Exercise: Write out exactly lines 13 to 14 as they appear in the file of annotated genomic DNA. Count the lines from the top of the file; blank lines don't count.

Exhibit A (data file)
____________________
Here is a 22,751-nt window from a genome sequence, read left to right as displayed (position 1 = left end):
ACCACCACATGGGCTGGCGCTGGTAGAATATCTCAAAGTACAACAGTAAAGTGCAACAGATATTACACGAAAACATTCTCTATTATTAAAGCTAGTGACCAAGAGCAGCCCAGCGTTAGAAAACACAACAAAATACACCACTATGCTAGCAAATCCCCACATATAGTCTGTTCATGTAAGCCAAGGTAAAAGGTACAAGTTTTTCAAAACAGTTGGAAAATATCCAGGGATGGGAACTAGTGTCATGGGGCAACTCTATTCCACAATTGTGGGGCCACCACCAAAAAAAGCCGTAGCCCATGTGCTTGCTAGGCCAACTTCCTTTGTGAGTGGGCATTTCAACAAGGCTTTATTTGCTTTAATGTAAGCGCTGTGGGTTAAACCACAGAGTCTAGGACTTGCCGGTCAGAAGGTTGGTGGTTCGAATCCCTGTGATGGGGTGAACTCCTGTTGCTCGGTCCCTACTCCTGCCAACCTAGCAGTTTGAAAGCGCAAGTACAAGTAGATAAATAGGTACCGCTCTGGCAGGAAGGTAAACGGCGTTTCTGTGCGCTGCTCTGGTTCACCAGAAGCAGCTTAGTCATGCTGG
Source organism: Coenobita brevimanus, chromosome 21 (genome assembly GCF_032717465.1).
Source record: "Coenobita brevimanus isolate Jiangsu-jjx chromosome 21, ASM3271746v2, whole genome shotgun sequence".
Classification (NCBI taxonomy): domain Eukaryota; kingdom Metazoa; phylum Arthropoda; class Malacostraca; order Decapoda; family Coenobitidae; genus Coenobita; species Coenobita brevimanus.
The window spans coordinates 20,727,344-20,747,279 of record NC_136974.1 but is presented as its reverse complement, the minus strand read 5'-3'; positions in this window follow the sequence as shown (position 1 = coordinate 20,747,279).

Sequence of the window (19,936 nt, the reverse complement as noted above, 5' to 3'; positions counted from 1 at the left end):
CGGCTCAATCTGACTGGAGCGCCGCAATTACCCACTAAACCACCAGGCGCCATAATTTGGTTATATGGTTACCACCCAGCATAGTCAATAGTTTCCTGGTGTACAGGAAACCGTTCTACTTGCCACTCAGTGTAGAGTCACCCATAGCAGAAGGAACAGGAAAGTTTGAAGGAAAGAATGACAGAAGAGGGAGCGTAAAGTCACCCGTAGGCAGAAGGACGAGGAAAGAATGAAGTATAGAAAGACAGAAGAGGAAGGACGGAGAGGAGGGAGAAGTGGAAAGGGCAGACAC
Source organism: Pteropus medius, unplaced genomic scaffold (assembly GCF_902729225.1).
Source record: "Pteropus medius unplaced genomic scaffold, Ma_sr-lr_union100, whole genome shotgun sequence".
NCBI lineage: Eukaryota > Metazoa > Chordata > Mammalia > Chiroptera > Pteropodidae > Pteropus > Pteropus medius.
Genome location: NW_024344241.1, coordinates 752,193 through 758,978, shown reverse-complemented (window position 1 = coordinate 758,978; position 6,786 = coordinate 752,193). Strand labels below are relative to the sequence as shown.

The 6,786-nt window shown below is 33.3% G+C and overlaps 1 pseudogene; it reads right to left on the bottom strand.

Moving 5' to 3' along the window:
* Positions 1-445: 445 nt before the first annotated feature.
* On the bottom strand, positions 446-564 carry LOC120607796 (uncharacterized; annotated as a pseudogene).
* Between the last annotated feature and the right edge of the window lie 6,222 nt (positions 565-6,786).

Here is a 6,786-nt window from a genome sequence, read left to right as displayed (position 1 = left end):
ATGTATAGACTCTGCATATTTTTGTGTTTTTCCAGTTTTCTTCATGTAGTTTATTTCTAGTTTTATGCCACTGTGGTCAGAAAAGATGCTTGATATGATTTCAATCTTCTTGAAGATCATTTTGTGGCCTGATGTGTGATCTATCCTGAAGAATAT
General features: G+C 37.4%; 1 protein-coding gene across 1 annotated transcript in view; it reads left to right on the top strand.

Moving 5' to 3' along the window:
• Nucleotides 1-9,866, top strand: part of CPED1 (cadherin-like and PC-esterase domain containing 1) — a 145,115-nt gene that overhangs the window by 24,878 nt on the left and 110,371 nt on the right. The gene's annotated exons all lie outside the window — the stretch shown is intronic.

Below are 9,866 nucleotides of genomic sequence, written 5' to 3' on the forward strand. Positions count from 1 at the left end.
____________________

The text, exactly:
The 6,786-nt window shown below is 33.3% G+C and overlaps 1 pseudogene; it reads right to left on the bottom strand.

Moving 5' to 3' along the window: